Journey to 'Atlantis' 'a roller coaster ride'
By Jamie Allen
ATLANTA, Georgia (CNN) -- Don Hahn, the producer of the new Disney animated adventure "Atlantis: The Lost Empire" and an artistic force at the studio for two decades, admits that in a world of technological advances, the secret to making a good animated film comes down to one simple element: the ability to tell a good story.
He realized this when he was executive producer on "The Emperor's New Groove" (2000). He'd come home from work and pitch the ever-changing story line to his young daughter, who's now 9.
"Every night I'd come home and say, 'OK, try this: There's this prince that's turned into a llama and he's this vain, spoiled guy,'" recalled Hahn during a recent "Atlantis" publicity tour in Atlanta. "And she'd say, 'Oh, that's good.' And the next night, after the story would change, I'd say, 'OK, now the llama is kind of like this.'"
Hahn finds nothing out of the ordinary with basing productions costing millions of dollars on his daughter's varying opinions.
"That's all we're doing anyway" when we're making movies, he said. "You're setting a child on your knee and reading them a story. 'Atlantis' happens to be a big roller coaster ride of a story."
'A broad-based adventure'
"Atlantis: The Lost Empire" is also a trip into the past and the future. It's based just before the first World War, and it follows a linguist named Milo (voiced by Michael J. Fox) and an archeological team as they dig their way to the lost city of Atlantis, a society that's not only still alive, but still possessing technology that dwarfs anything seen today, thousand of years after myths and scientific hypothesis tells us it sank into the sea.
When the "Atlantis" archeological team reveals its true plans -- to steal the Atlantis power source and leave them for dead -- Milo must come to the rescue. There's also a love interest for Milo -- Princess Kida, voiced by Cree Summer.
"We just wanted to make it a broad-based adventure film that everyone could enjoy," said Kirk Wise, co-director of "Atlantis."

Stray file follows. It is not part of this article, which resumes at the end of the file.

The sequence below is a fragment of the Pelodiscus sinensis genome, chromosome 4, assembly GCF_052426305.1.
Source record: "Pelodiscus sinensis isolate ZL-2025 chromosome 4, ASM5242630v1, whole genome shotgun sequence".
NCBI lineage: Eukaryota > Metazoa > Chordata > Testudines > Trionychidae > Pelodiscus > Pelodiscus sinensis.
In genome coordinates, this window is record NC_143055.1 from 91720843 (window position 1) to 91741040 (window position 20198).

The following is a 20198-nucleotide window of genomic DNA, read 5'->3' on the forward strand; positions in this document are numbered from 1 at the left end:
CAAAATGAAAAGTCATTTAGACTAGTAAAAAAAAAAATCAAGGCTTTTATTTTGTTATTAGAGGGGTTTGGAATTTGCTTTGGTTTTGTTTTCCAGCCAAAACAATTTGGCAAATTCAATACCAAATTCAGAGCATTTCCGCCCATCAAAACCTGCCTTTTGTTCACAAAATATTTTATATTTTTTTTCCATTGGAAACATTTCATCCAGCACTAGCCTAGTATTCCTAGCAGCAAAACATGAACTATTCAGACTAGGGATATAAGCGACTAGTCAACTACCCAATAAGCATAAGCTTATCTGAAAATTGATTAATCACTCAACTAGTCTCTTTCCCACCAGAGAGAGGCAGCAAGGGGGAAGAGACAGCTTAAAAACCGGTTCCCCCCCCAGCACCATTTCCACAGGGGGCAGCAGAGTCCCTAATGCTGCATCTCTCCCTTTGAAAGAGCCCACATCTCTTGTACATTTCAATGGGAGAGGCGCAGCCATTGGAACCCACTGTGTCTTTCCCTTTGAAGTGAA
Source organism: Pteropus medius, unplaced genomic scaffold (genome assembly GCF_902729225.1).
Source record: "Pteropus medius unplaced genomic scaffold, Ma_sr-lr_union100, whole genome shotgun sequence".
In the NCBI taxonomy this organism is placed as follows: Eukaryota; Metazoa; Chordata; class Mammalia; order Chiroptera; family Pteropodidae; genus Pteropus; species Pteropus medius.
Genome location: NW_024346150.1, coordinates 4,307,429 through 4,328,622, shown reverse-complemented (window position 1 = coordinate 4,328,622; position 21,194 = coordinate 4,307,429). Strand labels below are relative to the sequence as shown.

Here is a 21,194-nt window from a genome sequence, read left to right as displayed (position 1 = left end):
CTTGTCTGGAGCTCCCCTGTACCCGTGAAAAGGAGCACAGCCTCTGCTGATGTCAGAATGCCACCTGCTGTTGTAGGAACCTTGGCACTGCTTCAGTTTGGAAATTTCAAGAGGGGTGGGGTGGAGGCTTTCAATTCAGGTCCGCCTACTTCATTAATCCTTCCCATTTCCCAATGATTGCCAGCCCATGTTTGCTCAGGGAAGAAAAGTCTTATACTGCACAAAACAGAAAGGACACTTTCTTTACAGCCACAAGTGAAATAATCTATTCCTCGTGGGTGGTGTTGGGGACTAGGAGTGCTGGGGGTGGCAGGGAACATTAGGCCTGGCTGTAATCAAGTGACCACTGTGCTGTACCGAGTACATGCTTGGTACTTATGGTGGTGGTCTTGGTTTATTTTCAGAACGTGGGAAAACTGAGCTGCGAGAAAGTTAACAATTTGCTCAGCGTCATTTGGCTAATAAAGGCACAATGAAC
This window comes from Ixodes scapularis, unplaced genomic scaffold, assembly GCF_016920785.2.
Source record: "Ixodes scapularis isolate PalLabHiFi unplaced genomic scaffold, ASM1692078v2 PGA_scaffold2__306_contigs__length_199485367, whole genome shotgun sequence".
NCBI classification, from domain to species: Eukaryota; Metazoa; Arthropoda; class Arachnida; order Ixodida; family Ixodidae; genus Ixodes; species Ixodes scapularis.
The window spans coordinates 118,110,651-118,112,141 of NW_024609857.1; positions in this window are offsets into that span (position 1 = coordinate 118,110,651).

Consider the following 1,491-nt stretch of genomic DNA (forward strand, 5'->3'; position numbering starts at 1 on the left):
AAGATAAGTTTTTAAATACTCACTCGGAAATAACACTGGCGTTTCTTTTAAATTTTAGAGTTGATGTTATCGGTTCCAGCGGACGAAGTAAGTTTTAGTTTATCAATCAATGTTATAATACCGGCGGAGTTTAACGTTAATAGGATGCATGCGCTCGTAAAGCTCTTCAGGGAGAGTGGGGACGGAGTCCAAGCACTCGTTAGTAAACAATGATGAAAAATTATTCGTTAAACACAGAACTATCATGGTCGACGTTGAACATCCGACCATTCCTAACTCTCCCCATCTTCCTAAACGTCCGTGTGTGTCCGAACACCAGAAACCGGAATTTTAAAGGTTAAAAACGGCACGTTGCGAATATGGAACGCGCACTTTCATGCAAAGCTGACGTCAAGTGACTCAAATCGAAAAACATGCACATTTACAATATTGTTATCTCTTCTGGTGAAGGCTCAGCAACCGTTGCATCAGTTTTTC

While many popular animated films these days use computer animation -- DreamWork's "Shrek," in fact, has been a top grosser this summer -- "Atlantis" uses old-school animation to bring the characters to life.
It's a painstaking process, and depending on whom you talk to, the experience of the creators is completely different. The producer, the director, and the animator have completely differently version of the creation of "Atlantis."
"You stay at a little cubicle day after day, month after month, year after year," says John Pomeroy, the lead animator on the project and the one in charge of Milo.
'Exhausted and bruised'
It took four years to make "Atlantis," but it was worth the hard work and wait, said Pomeroy.
"Our reward is when we get to sit in the halls of the dark theater amongst a crowd and watch a direct reaction of our work."
Meanwhile, Wise spends an energetic day at the front of the battle lines.
"On Mondays, for instance, you'd find me with a red Radio Flyer outside my office, stacked about four feet high with scenes I had to hand out to animators," explained Wise. "And the line of animators stretches out into the hallway. And they would come in individually, and we would open up the scene and look at the layout and start talking about the acting and the choreography and the blocking of the shot.
"Nine times out of ten, if you opened my door on any given day you might find me standing on a table and jumping off and rolling onto the floor to illustrate how Milo should be thrown from the truck when it explodes.
"By noon, I would be exhausted and bruised," he said.
And Hahn says his producing duties take on psychotherapy responsibilities.
"It's 350 egos and people who have tremendous artistic drive and aspiration and passion," he said. "And you have to herd those calves into a little niche. That's what I do all day long."
'An insane occupation'
The work environment is intense, but it's also a fun time at Disney's studios. Hahn tells of the animator who arrived to work one day with his Cadillac covered with Q-tips. And then there was the time another worker dressed up as a gorilla to pass out candy.
And then there are the recording sessions, working with actors like Fox and James Garner and Leonard Nimoy, who also voice characters in the movie.
Hahn praised Fox in his lead role.
"Michael is a great actor with a lot of range and could not only give us a lot of warmth and heroism, but could give us a lot of comedy, because he was a great improviser," said Hahn.
Now, it's up to summer movie audiences to decide for themselves. Hahn, Wise and Pomeroy aren't sure what Disney project they'll work on next. But they're certain of one thing: They work in a rewarding profession.
"I love the fact that I'm making a movie that's going to make my nephew's eyes bug out," said Wise. "And considering I started this movie when he was four -- I said to myself, when this movie is done, he's going to be the perfect age."
"Trying to make a movie one frame at a time is an insane occupation," said Hahn. "But I think I have the best job in the world."
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